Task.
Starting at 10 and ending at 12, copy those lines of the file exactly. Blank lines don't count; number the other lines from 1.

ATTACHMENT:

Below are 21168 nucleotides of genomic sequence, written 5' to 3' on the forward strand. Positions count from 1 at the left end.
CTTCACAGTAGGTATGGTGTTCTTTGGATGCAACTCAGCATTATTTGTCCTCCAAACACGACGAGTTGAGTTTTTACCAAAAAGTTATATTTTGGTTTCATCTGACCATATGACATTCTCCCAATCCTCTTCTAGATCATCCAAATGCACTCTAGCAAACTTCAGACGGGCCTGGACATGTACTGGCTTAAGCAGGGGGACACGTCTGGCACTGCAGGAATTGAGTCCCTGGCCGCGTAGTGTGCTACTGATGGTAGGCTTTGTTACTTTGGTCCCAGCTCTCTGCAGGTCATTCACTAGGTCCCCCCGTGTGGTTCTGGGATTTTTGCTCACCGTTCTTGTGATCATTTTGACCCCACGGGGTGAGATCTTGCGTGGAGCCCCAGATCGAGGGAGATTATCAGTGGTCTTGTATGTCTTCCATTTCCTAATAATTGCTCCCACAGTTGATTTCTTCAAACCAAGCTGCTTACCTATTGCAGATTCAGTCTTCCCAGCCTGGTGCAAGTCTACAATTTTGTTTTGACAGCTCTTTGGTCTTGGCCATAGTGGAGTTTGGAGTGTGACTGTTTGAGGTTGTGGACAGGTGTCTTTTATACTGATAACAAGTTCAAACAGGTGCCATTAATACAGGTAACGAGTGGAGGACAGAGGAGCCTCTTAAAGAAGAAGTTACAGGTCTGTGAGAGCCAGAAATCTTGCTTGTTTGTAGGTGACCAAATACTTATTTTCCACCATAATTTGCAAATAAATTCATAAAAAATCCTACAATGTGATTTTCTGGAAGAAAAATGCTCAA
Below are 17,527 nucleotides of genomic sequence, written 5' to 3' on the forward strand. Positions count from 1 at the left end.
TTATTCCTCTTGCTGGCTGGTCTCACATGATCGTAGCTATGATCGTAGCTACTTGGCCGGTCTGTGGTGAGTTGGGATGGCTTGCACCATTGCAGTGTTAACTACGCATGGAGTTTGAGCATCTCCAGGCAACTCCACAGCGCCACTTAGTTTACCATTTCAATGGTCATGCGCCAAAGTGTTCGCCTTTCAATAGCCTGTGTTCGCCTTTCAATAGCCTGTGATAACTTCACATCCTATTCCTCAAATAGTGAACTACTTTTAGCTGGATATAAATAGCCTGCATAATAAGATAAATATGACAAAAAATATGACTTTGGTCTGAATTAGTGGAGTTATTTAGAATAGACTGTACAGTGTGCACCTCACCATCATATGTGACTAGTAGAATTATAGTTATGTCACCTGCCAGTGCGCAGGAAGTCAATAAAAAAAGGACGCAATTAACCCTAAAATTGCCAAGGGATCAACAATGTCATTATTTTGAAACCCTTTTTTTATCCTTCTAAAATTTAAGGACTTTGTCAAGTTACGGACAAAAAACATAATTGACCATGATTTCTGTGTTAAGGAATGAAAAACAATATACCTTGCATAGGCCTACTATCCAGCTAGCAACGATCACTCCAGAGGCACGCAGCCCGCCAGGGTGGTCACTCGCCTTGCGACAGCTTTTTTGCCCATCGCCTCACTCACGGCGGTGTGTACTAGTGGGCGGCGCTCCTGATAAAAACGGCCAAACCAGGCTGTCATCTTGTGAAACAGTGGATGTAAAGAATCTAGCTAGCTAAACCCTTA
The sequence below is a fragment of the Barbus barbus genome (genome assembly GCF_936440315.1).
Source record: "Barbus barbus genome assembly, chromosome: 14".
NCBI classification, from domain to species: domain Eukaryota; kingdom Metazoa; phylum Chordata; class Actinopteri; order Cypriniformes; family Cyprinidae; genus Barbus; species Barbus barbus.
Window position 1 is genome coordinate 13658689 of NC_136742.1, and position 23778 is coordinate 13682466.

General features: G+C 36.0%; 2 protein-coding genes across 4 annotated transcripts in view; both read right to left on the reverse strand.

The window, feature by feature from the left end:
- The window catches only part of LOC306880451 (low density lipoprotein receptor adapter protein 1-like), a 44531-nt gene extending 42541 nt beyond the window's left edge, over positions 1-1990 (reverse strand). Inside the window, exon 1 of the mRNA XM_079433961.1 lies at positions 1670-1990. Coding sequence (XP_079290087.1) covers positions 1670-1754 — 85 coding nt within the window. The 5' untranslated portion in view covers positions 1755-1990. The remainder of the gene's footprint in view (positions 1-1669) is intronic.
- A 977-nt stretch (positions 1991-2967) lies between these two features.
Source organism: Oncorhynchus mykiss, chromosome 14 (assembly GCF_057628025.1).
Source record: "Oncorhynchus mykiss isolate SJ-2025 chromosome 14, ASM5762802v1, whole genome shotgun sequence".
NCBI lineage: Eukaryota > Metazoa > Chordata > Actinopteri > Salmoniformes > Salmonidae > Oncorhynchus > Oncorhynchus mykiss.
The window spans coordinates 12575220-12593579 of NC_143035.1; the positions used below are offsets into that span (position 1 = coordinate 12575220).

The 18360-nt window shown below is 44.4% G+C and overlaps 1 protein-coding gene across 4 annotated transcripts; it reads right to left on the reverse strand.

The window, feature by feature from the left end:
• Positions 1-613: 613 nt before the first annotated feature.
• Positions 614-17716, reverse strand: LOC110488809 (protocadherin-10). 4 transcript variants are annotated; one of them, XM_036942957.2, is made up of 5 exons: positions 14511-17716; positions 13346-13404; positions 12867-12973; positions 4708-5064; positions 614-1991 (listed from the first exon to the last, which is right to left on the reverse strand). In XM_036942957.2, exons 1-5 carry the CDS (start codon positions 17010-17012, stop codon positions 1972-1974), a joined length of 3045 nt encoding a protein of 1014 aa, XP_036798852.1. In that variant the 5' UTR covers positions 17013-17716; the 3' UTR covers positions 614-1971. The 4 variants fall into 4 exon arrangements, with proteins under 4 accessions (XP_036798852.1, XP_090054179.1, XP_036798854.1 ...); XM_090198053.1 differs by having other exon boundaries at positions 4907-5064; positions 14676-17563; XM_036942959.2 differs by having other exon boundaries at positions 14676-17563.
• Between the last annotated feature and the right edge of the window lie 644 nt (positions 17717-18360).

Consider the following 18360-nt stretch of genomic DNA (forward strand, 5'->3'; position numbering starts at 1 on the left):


The window, feature by feature from the left end:
- The window catches only part of LOC306880451 (low density lipoprotein receptor adapter protein 1-like), a 44531-nt gene extending 42541 nt beyond the window's left edge, over positions 1-1990 (reverse strand). Inside the window, exon 1 of the mRNA XM_079433961.1 lies at positions 1670-1990. Coding sequence (XP_079290087.1) covers positions 1670-1754 — 85 coding nt within the window. The 5' untranslated portion in view covers positions 1755-1990. The remainder of the gene's footprint in view (positions 1-1669) is intronic.
- A 977-nt stretch (positions 1991-2967) lies between these two features.